Mom frowns. "They took a book? That seems… odd. Who has any use for a romance novel? Must be a burglar with a very poor taste, or an evil aunt who wants to poison her niece's mind, or..."

I throw her the foul look she deserves.

"Well, they didn't take anything from my room. And certainly not a romance novel," she sniffs.

I'm not asking how she knows nothing's missing without even checking. She, well, she just knows. That's just one of those things.

"I want it back," I mumble, swiping the remaining clothes into the big suitcase before slamming it shut.

"I think you'll have your chance." Mom takes a letter out of her back pocket, walks over then hands it to me.

Inside I find a sheet of paper. Elegant handwriting greets me when I unfold it. "Where did you get this?"

She shrugs. "Someone left it at the reception. Read it."

'Dear Miss DeRidder,' the letter says. 'You took something of value from me, I took something of value from you. May I suggest a parlay at the witching hour soonest, where we'll beat the drums and play the pipes until daylight comes. Yours sincerely, the Wicked Witch of the East.'

I flip the page but there's nothing on the backside. Then I read the message again. It still doesn't make any sense. "Is this a joke? How do you know it's for me, and not for you? How do you know it isn't a joke?"

Mom shrugs. "Well, I'm not sure, but seeing as you're the one who took the flower, you're the one whose book got stolen, it's your room they broke into… Also, your room number was on the envelope. Well, what time do you have to be at school tomorrow?"

"Early afternoon. It would be quicker to walk there, straight from the hotel, but we have to gather at Nuttley's first." They have this thing for team building by traveling in groups. At least I can sleep in, I tell myself. After I've got my book back.

"Take a nap," Mom tells me. "Set your alarm. We'll be out at two."

"So, I skip school?" That's pretty good news.

Her smile is outright evil. "Two o'clock in the morning, dear. That's why they call it 'the witching hour'. And come prepared, I think you have nothing to fear, but still... Sleep well." She kisses me on the cheek, then walks out. "See you in two hours."

Of course I can't sleep. Instead, I clean up my guns, put on a pair of black jeans and a matching Jimi Hendrix t-shirt. My shoulder holsters go over the shirt. I'll bring two extra clips, just to be sure. The Five-Seven is big and unwieldy and hard to conceal, but it doesn't take much effort to bring a lot of ammo with you. A pity I won't be able to hide them under a coat.

I check and reassemble my rifle as well, just in case. It seems Mom is planning to go somewhere. If it's the kind of personal encounter in an enclosed area the rifle might be useless, but it's always better to prepare for anything.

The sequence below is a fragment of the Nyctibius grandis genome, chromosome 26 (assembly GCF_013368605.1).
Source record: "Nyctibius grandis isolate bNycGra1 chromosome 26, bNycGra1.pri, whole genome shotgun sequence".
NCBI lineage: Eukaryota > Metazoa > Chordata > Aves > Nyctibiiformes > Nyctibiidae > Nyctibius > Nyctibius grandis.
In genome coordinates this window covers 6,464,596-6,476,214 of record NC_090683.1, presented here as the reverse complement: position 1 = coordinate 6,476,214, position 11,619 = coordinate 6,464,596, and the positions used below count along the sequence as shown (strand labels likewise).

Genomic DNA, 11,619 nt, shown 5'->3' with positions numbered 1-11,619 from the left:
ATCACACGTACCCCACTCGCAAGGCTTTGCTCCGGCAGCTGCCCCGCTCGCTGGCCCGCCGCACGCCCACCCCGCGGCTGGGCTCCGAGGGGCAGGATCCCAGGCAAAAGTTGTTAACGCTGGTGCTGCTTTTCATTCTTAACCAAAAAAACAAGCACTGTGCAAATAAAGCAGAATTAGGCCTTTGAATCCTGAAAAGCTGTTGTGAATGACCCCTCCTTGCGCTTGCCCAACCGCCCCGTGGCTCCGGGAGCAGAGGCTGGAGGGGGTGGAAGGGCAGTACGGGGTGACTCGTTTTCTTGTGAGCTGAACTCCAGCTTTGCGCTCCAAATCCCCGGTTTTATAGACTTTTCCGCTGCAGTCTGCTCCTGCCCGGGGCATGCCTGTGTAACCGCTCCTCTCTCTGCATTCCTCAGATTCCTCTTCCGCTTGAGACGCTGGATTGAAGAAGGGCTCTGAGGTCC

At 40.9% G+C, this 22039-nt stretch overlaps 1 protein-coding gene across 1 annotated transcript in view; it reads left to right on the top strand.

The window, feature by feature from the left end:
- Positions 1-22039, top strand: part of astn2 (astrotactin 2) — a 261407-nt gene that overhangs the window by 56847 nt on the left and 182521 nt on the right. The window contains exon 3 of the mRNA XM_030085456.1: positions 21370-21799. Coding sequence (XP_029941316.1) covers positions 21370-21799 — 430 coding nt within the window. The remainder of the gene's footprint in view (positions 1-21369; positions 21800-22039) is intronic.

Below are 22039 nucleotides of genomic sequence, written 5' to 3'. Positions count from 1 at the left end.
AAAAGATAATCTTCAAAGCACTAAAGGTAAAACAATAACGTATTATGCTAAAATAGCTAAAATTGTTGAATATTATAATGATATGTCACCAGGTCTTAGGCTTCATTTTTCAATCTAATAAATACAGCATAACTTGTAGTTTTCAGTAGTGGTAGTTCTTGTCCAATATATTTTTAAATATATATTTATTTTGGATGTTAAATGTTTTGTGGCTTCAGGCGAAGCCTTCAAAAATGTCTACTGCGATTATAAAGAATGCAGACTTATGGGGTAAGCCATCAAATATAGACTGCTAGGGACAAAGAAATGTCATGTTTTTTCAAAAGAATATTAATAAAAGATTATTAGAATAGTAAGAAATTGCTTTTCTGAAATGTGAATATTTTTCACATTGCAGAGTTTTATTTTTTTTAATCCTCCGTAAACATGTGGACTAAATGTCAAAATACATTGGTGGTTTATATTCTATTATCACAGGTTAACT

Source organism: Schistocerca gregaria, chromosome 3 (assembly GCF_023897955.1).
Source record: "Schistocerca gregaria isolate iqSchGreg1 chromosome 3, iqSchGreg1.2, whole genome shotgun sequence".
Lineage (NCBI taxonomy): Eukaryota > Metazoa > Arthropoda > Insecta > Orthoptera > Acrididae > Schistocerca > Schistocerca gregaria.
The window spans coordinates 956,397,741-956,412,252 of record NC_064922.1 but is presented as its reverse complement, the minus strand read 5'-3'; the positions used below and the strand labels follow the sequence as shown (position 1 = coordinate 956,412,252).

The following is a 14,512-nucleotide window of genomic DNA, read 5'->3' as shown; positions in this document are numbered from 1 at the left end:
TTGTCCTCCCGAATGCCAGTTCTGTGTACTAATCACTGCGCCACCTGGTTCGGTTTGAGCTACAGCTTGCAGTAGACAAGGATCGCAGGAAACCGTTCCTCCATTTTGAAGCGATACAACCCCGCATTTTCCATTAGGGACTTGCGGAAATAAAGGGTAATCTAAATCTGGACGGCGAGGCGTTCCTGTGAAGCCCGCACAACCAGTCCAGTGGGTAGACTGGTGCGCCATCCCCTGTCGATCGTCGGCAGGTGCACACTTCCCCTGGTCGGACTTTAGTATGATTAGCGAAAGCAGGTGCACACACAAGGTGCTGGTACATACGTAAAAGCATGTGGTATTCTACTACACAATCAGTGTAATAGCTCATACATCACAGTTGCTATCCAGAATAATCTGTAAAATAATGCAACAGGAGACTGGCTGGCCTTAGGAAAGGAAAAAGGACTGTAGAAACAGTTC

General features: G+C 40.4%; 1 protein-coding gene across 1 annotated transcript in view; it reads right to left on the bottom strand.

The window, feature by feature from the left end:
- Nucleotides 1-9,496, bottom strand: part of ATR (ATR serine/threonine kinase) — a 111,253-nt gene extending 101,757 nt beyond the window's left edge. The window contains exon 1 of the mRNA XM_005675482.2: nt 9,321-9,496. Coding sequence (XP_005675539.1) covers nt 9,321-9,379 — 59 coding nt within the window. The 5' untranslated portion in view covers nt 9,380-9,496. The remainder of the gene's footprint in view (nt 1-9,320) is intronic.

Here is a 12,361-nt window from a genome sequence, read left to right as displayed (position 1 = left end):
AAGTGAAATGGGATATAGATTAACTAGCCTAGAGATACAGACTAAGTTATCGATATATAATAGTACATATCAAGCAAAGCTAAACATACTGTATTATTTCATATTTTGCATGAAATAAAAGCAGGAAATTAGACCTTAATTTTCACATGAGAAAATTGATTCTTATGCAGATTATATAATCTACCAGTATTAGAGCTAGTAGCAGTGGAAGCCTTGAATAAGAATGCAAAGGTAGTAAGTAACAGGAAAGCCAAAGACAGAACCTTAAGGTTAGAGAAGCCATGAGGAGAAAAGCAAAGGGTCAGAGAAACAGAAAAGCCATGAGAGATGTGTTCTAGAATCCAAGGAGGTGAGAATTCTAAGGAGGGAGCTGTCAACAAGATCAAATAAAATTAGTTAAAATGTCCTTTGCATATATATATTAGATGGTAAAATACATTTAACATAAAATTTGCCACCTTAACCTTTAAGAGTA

Once done I swap a few messages with Sweets. 'Small job on the first night. What happened to sleep?'

She's still awake and texts me back. 'Big job. Swimsuit's a little tight. Drinks are cold and BBQ is on. Meat's sizzzling. Not just on the BBQ. Miss you. Be careful.'

Sizzzling... Must be hot indeed. 'Keep some for me. I'll text you when I'm done,' I send back.

'By then the meat has walked off your plate, but if that makes you happy? Seriously! Be careful. C. Ps. Check your mail. Let me know what you think. Don't show your mom!''

I could walk down to the reception and use the hotel's Wi-Fi, but they might object to my guns, so I switch on mobile data. I'm happy I didn't go downstairs. The image of blonde Sweets in her new, baby-blue swimsuit is so scandalous it makes me blush. I look away, then can't help myself and look again. Damn. I think my ears must be glowing in the dark by now.

'Going out to kill some people?' I text her.

Her reply is a row of smileys and a thumbs up. I shake my head. The things she gets away with… Mom would never let me wear something like that. Hell, I would never let me wear something like that.

And so I wait. Now and again, I peek through the curtains at the world outside. It's past midnight and the bar is still busy. A black SUV has joined the row of motorbikes. When Mom knocks I quickly close Sweets' image. Like all parents, she sends me the odd look whenever I eye a particularly good specimen of the other sex, and a contemplative one when it's the same as my own.

No need to confuse her any further.

 

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About the author

The Real Angel Jay

Bio: I write bad fiction. In poor English. In all other aspects I'm just like a normal person. Please note that I'm a not a native English speaker (so any help is welcome).